Massachusetts Governor Deval Patrick signed into law the repeal of the 1913 racist law originally meant to discriminate against interracial couples. It was resurrected by Mitt Romney to use against gay couples.
From The Advocate
Massachusetts on Thursday began allowing any gay couple to get married there as Gov. Deval Patrick signed a bill repealing a 1913 law that had blocked most out-of-state same-sex couples from tying the knot.
The old law barred couples from marrying in Massachusetts if their union would not be valid in their own states.
Patrick said the repeal shows that "equal means equal" in Massachusetts, where a 2003 ruling by the state's highest court made gay marriage legal a year later.
"In five years now . . . the sky has not fallen, the earth has not opened to swallow us all up, and, more to the point, thousands and thousands of good people -- contributing members of our society -- are able to make free decisions about their personal future, and we ought to seek to affirm that every chance we can," Patrick said.
Supporters of repealing the measure said the old law had the taint of racism because it was passed 95 years ago as states tried to prevent interracial marriages. The exact reasons the Legislature approved it remain unclear.
Opponents said it prevented Massachusetts from interfering with the decisions of other states -- the overwhelming majority of which specifically bar same-sex marriage.
Asked if the change might create legal problems for couples returning to states with same-sex marriage bans, Patrick said: "What we can do is tend our own garden and make sure that it's weeded, and I think we've weeded out a discriminatory law."
Full article here
Thursday, July 31, 2008
Wednesday, July 30, 2008
From The Advocate
Writer Thomas Disch's life had been hard over the last few years. His partner of 35 years, the poet Charles Naylor, died in 2005 after a long struggle with cancer that used up their savings. His own health was not good: Disch, a big man, was diabetic and had difficulty walking.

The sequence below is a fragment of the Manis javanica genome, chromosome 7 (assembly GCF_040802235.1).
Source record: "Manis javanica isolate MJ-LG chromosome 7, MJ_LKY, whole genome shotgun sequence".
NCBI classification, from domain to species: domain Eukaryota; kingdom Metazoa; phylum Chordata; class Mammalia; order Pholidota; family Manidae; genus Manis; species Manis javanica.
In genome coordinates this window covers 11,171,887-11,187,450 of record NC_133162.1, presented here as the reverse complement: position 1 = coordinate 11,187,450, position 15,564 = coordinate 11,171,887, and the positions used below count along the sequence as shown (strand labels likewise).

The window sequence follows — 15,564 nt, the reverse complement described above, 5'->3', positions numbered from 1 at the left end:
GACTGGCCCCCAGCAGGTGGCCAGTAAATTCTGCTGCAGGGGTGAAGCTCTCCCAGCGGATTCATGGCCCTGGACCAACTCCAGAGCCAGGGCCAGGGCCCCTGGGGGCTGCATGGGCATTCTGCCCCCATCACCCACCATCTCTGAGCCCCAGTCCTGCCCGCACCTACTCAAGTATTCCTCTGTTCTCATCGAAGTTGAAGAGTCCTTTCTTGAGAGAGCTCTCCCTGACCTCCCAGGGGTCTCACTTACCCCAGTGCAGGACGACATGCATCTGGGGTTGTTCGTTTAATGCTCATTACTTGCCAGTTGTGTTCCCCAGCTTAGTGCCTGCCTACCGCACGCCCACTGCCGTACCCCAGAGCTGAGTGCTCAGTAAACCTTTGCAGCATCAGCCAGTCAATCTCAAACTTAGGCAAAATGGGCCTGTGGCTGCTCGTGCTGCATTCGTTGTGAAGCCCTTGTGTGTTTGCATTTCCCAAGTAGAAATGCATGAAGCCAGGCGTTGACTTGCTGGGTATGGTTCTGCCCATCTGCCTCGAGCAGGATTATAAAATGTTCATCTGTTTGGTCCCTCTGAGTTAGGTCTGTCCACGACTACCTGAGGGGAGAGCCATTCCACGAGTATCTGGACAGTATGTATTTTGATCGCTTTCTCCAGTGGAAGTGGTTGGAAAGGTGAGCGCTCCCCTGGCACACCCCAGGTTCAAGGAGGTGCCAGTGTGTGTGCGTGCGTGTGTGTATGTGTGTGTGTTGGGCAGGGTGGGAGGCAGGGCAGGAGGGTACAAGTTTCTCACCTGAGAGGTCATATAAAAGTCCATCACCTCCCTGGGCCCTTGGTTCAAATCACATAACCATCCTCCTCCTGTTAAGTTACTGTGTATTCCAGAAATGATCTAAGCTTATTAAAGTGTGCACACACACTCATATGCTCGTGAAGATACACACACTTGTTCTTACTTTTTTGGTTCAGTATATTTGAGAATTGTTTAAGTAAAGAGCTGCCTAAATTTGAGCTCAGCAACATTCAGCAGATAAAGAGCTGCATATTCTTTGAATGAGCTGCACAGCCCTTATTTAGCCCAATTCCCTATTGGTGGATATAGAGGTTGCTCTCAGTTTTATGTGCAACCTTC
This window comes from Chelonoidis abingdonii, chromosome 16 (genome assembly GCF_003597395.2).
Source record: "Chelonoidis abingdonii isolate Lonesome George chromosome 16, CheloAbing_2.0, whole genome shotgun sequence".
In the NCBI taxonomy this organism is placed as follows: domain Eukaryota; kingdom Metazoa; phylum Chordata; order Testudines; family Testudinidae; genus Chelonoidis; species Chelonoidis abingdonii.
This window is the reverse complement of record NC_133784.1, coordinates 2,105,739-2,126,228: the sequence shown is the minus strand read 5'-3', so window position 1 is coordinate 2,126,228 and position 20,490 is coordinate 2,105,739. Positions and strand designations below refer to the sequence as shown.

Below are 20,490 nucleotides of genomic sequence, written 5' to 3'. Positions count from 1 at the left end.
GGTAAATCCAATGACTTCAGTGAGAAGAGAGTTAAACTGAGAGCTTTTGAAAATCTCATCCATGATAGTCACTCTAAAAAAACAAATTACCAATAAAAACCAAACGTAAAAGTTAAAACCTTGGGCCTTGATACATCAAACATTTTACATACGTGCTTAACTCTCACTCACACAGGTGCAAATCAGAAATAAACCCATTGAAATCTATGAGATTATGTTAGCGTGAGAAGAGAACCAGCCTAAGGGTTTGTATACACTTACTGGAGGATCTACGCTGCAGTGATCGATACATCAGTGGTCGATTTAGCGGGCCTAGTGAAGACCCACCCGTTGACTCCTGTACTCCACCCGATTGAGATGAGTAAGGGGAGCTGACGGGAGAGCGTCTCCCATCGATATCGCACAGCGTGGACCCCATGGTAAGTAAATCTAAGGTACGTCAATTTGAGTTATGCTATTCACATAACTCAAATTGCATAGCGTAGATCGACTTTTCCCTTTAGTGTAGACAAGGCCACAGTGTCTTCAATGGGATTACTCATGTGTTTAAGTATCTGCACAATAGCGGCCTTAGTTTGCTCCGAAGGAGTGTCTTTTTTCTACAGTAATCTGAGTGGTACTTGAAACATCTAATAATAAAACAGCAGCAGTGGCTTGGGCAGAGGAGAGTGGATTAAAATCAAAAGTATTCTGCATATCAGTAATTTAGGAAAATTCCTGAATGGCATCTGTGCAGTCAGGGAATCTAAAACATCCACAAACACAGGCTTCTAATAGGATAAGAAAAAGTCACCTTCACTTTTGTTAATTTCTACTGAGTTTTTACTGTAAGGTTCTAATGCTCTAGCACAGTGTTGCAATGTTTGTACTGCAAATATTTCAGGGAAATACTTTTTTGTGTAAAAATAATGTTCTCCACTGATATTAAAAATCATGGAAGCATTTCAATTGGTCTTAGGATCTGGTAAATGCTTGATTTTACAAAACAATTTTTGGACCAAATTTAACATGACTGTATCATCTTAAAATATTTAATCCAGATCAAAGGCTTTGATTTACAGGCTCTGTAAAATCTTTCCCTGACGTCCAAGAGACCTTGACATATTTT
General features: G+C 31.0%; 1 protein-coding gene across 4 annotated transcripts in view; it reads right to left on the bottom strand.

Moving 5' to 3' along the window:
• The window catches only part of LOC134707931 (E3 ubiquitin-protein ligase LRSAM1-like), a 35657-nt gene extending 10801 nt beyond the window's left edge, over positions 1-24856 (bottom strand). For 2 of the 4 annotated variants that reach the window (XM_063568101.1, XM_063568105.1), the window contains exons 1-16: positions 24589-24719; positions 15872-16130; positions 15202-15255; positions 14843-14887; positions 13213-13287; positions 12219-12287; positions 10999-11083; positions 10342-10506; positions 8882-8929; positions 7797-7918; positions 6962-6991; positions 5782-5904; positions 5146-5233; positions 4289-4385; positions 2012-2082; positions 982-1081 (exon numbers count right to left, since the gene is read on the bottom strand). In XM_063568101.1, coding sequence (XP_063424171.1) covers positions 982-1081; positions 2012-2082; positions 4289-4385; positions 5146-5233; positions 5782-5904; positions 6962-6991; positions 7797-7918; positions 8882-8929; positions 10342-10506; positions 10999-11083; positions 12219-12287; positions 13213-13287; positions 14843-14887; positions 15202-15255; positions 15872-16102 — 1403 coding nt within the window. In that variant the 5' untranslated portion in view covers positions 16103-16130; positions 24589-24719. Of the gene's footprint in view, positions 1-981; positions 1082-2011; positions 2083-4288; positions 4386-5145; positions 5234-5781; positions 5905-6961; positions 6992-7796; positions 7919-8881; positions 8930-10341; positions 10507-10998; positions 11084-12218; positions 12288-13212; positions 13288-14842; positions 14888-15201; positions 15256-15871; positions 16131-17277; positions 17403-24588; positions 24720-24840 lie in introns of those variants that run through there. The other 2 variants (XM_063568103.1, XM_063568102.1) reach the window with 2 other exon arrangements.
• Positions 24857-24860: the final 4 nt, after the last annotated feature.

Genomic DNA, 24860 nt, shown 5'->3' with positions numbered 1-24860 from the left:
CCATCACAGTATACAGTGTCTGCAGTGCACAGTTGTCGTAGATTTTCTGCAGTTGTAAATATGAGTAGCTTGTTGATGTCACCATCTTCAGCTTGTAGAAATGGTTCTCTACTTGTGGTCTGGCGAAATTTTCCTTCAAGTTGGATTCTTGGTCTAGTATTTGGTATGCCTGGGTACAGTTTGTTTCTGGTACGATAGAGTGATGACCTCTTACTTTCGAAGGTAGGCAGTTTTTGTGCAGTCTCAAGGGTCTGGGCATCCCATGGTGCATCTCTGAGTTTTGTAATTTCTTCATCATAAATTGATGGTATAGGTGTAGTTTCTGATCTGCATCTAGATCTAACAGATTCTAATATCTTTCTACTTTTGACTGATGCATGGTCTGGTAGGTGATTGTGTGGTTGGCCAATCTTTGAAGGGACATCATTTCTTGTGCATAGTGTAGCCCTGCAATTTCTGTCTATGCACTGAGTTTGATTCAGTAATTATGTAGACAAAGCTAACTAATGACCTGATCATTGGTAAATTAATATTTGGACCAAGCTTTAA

In October, the landlord of his rent-controlled apartment in Manhattan's Union Square won a decision in appellate court against Disch -- it was Naylor's name on the lease -- and was threatening to evict him. The pipes in his second home, in upstate New York, burst in 2007. When Disch assessed the damage months later, he found mold growing on keepsakes, books, the piano and the box containing his partner's ashes.
On July 2, he posted a piece on his blog, Endzone, about the rising price of food. Two days later, at 68, he shot himself in his apartment.
When we think about same-sex marriage, especially in states where it is legal, we tend to focus on happy couples like Phyllis Martin and Del Lyon, who married after more than 50 years together. We look at pictures of the newly betrothed surrounded by friends, family, and even cheering strangers. We treasure those symbolic moments of promise and commitment -- even as the hundreds of federal protections and benefits of heterosexual marriage remain vague abstractions.
But if Disch and Naylor had been married, at least one of those abstractions might have kept the science fiction writer in the world a little longer. Thanks to the 1989 decision in Raviv v. Raviv, their Union Square apartment would have been considered part of their communal marital property in New York -- even though the lease was in only one spouse's name.
Thomas Disch would at least have had the assurance that his home couldn't be taken away from him; his landlord would have had no legal standing to start proceedings against the grieving widower. But without marriage equality, same-sex couples have no protection against predatory landlords, hostile families or unsympathetic courts.
It's impossible to know someone else's heart; maybe Disch still would have killed himself. He had certainly been thinking about death. In a poem published on his blog in early June, he wrote:
Am I happy to have livedWe'll never know whether the specter of losing his apartment was the inspiration for his suicide or yet more fodder for the bleak outlook the writer couldn't shake. But one thing is certain: Gay marriage is more than a symbolic commitment -- it's a necessity.